Nurburgring 1000 Kms
Fast, Reliable Run To Fourth – From The Back

Practice and Qualifying

The Nurburgring can often throw up unpredictable weather but the 2006 1000km race weekend found the weather gods in a good mood – clear blue skies, sunshine and a cooling breeze – Perfect!

But the #19 Chamberlain-Synergy Lola team had a trying start to the weekend, finding in the first 90 minute practice session on Saturday morning that the car’s set-up and gearing were a long way short of the ideal for the challenging Grand Prix circuit.

Peter Owen, watching team mate Gareth Evans’ progress on the superb MoTec telemetry screens, immediately observed that the car was not even able to pull enough revs to get to sixth gear on any part of the circuit during the session. “We’re way off,” said Owen and the looks on the faces of the seasoned Chamberlain-Synergy crew, bolstered this weekend for the first time by Malcolm Swetnam, signalled their agreement.

Here's Peter Owen taking over from Gareth Evans.

It was time to think again and the team got to work as soon as the session came to a close.

That was a particular problem as this round of the Le Mans Series was just a two day race meeting, all practice and qualifying taking place on Saturday, with the 1000km race taking place on the Sunday - with just a short early morning warm-up session on day two, to sort out any last minute niggles.

What this timetable meant in practice is that the changes required to the set-up of the car had to be done quickly and under pressure. The car wasn’t quite ready for the start of the early afternoon practice session: a little more valuable track time ebbed away, but from there on in things started to look much, much better for the crew of the #19 car.

The second practice session was the last track time available before qualifying later in the afternoon and it found the Lola in much better fettle, Bob Berridge bringing the car into the top ten, well in touch with the leading cars.

“That was way better, not perfect but we’re heading in the right direction now, there are more changes to come before qualifying,” explained Gareth Evans, below.

Again the crew descended upon the Lola and the next set of changes again gave the team a major step forward, Berridge storming round in the 20 minute qualifying session to lie fourth overall on the timesheet at one point. Fourth became eighth as others improved, but the qualifying time of 1:47.510 was an encouraging result for the team’s Saturday labours. “We’d have been quicker still if we’d not lost the time earlier,” Berridge offered as he packed his driving kit away for the night, “but that will do nicely for the race, six hours is a long time.”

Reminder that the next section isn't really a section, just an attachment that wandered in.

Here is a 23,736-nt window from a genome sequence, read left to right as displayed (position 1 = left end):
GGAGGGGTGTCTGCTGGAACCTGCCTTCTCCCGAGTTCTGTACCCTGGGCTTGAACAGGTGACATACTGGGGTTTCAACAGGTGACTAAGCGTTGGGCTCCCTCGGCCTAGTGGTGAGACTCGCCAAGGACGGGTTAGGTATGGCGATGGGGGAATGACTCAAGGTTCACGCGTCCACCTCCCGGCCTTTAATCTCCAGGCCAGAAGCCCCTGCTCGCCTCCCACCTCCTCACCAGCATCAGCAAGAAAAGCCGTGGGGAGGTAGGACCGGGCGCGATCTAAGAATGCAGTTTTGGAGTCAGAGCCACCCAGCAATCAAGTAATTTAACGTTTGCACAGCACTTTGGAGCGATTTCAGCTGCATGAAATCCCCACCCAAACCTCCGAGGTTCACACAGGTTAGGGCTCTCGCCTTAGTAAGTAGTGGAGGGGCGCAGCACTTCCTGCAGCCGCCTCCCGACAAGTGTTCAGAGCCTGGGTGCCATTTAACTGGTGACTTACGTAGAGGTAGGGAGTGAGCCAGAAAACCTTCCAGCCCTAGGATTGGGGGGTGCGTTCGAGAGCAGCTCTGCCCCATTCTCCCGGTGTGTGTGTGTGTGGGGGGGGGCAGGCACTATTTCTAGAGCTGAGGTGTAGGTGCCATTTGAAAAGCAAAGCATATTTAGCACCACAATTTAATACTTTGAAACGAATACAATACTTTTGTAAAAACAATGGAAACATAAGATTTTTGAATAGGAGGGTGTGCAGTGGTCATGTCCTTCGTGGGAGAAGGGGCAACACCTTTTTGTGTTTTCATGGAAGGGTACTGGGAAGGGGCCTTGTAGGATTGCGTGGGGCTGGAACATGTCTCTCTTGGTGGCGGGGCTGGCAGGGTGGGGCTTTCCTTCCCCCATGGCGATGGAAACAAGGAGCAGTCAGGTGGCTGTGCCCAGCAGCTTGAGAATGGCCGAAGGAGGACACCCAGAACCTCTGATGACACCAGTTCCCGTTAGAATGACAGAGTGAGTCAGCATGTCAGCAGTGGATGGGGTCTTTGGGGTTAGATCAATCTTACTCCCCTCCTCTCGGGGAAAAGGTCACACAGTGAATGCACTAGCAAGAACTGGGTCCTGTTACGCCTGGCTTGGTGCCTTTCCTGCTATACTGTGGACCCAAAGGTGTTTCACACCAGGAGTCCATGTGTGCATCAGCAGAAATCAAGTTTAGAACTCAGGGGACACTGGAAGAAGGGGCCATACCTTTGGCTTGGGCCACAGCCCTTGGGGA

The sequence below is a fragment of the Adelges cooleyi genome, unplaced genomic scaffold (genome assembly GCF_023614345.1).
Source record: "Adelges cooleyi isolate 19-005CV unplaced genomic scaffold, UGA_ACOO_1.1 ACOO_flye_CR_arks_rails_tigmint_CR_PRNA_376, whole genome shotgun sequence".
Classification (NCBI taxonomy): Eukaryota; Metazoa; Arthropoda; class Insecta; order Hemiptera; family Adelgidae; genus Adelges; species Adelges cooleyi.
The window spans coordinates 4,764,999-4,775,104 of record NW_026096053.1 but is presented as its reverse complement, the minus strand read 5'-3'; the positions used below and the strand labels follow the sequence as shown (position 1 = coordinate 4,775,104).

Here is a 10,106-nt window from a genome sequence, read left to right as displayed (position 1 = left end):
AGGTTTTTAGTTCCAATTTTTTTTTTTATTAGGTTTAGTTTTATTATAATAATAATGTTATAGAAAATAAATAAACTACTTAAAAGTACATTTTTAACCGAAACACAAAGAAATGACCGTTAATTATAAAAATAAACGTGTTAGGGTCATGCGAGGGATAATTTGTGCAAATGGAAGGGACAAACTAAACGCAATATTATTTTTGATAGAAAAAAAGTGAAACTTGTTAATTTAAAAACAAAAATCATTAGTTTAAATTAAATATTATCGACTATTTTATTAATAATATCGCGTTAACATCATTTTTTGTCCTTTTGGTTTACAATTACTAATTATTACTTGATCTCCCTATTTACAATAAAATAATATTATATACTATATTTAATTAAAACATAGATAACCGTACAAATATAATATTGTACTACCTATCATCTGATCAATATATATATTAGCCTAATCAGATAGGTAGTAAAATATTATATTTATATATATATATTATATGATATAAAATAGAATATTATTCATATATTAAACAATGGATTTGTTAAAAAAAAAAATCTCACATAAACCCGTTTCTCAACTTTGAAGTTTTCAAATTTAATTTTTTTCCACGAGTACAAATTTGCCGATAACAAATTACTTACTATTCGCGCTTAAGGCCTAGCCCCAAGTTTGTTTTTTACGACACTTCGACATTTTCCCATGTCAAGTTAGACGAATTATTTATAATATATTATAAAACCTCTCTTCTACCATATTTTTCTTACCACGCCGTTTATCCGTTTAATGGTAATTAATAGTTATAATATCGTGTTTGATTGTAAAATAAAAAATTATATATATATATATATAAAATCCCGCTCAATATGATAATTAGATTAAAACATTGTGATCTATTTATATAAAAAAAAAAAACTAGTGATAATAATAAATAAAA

The team’s focus is always on the actual race itself, rather than the preliminaries such as practice and qualifying.


Hopes were high for the race, a start from the fourth row in a car which had already proved to have good early pace boded very well indeed.

Bob Berridge would take the start ….but then disaster: as the cars left the grid for their formation lap behind the pace car, the #19 Lola was left stationary. Bob Berridge’s body language said it all, and as the marshals moved to push the car away, it seemed at first as if Chamberlain-Synergy’s race was over before it had even begun.

But then, amazingly, the car found drive and rocketed away, Berridge making up for lost time, unable to take up his grid position but having just enough time to join the back of the train of cars before the race began. But what had happened on the grid to delay him in the first place?

“Unbelievable bad luck!” he said later. “As someone handed me my helmet it looks as if it hit the switch for the paddleshift. The car started fine but when they moved off I couldn’t select a gear. It took me a few moments to realise what had gone wrong. Very, very frustratin’!”

So it was a pumped up Berridge who took the start, diving toward the pit wall to go inside the Rollcentre Radical as the pair crossed the line to start the race, and continued to make rapid progress through the slower GT cars.

“We had to abandon our usual conservative strategy at the start. The only way to make up any of the lost time was to go for it.”

The Lola was well up to the task as the GT2 runners were rapidly dispensed with, followed by the faster GT1 cars.

Berridge continued storming up the order, and by the half hour mark he was in an astonishing tenth place overall, having passed a grand total of 34 cars in the process – or put another way the Lola had passed a car for position on average once every 53 seconds in the first half hour of the race.